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you could feel death in the air. you could actually feel it. >> jerry parks had a sense saturday, november 18th, 1978, would be his last day in jonestown, one way or another. >> i knew that we didn't have long. i knew that if we got out of there, it was going to have to be pretty quick. >> parks wanted his family to leave with the others who walked away that morning. >> i had clothes staged in a plastic bag in the tall grass where i worked. >> but then he seen someone approaching it. >> i seen him pick up the bag and start walking. first thing i thought, oh, no, someone has turned us in. >> so his 64-year-old mother, edith parks, sought out congressman ryan's aide jackie speier.
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tim carter seen here overheard the conversation. >> and edith parks walked up to jackie speier, and said, i'm being held prisoner here. i want to go home. >> this is jackie speier walking back with edith parks to talk to the rest of the family. in this nbc video from that day. tim carter will never forget what a jones loyalist said to him. >> and she goes, well, it looks like we're all going to die. >> speier tape-recorded a statement by the oldest daughter, brenda park. >> what is your wish today? >> to go back home. >> and where is home? >> the u.s. >> jackie speier walked off to find jim jones. the woman she passed is patricia parks, jerry's wife, in the last hours of her life. speier confronted jones with the defectors. >> he became agitated, tried to talk with them. he was sweating, beads of sweat
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on his face. >> jerry's youngest daughter tracy parks was confronted by jones' wife marceline. >> first off i thought this was the day i was going to die. >> marceline left her an opening. >> i said, if you take me to them, i'll talk them out of it. >> jerry parks faced down jim jones. >> i said, what the hell have he done for me beside hold my family prisoner here for seven and a half months? >> as jerry parks turned away -- >> i look over there. he's sitting on the bench and he's sitting there, a dejected, beaten man. >> yet, another confrontation awaited jim jones when he sat down with nbc reporter don harris for an interview. >> last night, someone came and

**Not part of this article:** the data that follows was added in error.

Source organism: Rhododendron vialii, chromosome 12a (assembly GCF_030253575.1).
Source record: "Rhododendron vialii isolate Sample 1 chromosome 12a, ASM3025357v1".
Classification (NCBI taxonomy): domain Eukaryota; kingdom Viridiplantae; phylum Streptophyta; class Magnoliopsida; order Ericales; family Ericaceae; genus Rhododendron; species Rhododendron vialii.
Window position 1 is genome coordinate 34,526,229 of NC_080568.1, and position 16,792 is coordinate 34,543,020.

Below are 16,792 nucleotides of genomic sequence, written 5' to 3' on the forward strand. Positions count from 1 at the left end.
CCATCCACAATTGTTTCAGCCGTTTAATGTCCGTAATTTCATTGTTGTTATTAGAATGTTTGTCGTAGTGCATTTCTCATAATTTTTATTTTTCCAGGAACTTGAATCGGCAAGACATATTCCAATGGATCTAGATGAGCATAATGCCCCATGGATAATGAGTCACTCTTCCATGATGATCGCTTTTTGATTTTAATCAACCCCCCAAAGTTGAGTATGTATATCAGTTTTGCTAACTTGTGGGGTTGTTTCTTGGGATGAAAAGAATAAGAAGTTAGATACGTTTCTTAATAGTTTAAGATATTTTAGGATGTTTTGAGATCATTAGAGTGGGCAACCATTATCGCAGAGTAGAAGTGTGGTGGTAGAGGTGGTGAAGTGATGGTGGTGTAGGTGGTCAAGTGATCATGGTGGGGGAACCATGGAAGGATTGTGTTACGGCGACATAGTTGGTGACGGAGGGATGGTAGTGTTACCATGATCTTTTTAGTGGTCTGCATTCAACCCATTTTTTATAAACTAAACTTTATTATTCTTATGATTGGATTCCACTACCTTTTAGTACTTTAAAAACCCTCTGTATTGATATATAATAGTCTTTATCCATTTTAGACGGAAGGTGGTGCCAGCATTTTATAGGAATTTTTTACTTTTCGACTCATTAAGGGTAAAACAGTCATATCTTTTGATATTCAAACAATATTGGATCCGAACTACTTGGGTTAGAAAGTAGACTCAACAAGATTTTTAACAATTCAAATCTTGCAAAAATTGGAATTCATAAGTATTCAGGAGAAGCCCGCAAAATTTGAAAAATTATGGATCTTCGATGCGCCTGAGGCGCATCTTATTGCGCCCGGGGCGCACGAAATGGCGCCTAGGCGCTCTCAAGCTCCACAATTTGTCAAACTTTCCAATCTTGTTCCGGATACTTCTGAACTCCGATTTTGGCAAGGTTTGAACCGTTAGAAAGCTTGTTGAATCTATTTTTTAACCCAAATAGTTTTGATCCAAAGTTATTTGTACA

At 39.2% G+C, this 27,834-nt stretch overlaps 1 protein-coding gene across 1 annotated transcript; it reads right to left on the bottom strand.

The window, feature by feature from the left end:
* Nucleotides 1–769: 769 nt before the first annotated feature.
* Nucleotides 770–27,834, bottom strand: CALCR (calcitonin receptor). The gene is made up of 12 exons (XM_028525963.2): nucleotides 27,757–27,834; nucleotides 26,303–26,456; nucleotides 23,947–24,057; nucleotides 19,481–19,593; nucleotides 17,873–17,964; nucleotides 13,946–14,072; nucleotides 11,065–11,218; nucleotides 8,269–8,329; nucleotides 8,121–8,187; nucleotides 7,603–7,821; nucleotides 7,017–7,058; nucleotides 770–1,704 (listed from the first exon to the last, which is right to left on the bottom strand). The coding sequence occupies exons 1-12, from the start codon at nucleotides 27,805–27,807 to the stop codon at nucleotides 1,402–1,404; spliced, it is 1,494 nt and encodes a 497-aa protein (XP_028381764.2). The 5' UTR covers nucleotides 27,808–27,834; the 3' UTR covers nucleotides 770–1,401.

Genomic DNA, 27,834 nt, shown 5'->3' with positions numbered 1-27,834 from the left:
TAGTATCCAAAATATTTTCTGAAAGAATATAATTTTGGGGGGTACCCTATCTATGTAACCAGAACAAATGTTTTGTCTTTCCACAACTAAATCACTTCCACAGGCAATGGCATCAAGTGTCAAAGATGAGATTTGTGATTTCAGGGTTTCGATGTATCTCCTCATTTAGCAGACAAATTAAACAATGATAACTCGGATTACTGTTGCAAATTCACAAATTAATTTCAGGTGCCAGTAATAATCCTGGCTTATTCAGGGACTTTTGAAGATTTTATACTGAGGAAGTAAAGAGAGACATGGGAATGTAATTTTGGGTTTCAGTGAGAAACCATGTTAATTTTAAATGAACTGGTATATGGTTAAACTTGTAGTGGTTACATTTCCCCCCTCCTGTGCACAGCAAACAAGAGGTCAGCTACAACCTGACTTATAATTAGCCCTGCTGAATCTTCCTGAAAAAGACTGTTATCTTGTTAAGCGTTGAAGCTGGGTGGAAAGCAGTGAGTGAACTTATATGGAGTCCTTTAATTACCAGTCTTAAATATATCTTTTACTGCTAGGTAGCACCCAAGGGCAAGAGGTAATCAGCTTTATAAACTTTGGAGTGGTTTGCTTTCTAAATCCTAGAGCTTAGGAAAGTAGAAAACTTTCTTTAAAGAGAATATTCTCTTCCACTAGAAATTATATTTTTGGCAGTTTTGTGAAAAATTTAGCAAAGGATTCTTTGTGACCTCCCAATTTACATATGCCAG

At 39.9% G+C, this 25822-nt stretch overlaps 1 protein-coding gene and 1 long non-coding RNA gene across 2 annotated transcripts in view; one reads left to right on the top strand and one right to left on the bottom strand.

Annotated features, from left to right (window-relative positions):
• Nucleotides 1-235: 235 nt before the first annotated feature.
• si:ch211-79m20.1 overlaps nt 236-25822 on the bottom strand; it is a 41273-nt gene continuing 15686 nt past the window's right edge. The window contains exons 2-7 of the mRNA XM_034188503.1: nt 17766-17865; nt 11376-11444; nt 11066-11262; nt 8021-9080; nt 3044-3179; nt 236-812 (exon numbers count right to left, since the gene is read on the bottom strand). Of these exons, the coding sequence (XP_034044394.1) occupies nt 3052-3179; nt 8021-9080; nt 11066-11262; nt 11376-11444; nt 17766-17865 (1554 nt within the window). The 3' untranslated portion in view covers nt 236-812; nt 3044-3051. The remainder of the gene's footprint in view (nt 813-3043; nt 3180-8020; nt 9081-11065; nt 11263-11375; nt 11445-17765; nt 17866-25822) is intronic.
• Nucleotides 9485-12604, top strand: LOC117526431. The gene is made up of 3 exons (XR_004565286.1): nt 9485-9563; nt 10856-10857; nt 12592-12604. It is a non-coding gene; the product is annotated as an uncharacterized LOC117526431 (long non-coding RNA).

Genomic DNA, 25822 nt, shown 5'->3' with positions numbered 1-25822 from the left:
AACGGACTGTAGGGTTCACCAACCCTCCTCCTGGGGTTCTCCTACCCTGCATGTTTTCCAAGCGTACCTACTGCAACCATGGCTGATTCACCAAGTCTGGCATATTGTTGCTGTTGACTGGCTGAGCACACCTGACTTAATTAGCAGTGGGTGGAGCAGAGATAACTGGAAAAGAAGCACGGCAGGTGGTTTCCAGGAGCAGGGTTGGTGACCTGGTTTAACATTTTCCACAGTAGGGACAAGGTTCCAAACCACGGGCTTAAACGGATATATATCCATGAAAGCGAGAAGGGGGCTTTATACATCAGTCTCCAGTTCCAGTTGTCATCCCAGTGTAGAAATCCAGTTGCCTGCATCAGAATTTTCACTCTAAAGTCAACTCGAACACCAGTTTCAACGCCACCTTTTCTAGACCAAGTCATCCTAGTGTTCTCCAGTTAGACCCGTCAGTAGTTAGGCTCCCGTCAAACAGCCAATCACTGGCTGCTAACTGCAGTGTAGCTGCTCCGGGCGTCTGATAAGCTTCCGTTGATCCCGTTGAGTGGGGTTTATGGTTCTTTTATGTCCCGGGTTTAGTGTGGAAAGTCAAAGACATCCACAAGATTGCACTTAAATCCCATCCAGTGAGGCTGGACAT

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passed me this note. >> harris gave him vern gosney's note asking for help to go home. >> that's who we're talking about. he want it is leave his son here. >> in fact, vern gosney had to agree to leave his young son mark behind before jones would let him go. >> all decisions around my son i -- well, you know, will haunt me for the rest of my life. >> jones raged at harris. >> people play games, friend. they lie. they lie. what can i do about liars? are you going to leave us? i just beg you. please leave us. we will bother nobody. anybody that wants to get out of here, they can get out of here. we have no problem about getting out of here. they come and do it all the time. i don't know what kind of game -- people like the publicity. i don't. >> this guy turned -- the wind came up strong and it was just torrential rain.
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>> when the rain came, the parks family and others took shelter in an open-air shed. that's little tracy parks on the right in the blue windbreaker. jim jones is there, too, talking with the bogue family who had been among jones' earliest followers and now wanted to leave, as well. >> that really -- that sent shock waves through me. >> jones moved over to talk to edith parks and her family. young tracy was distraught. >> i was crying and wiping my tears with the hat. the tears were not anything other than i was scared to death. i was really down deep in my heart thinking, we're going to die. >> this is the last shot of the reverend jim jones that day as his grip on people was cracking. the rain stopped.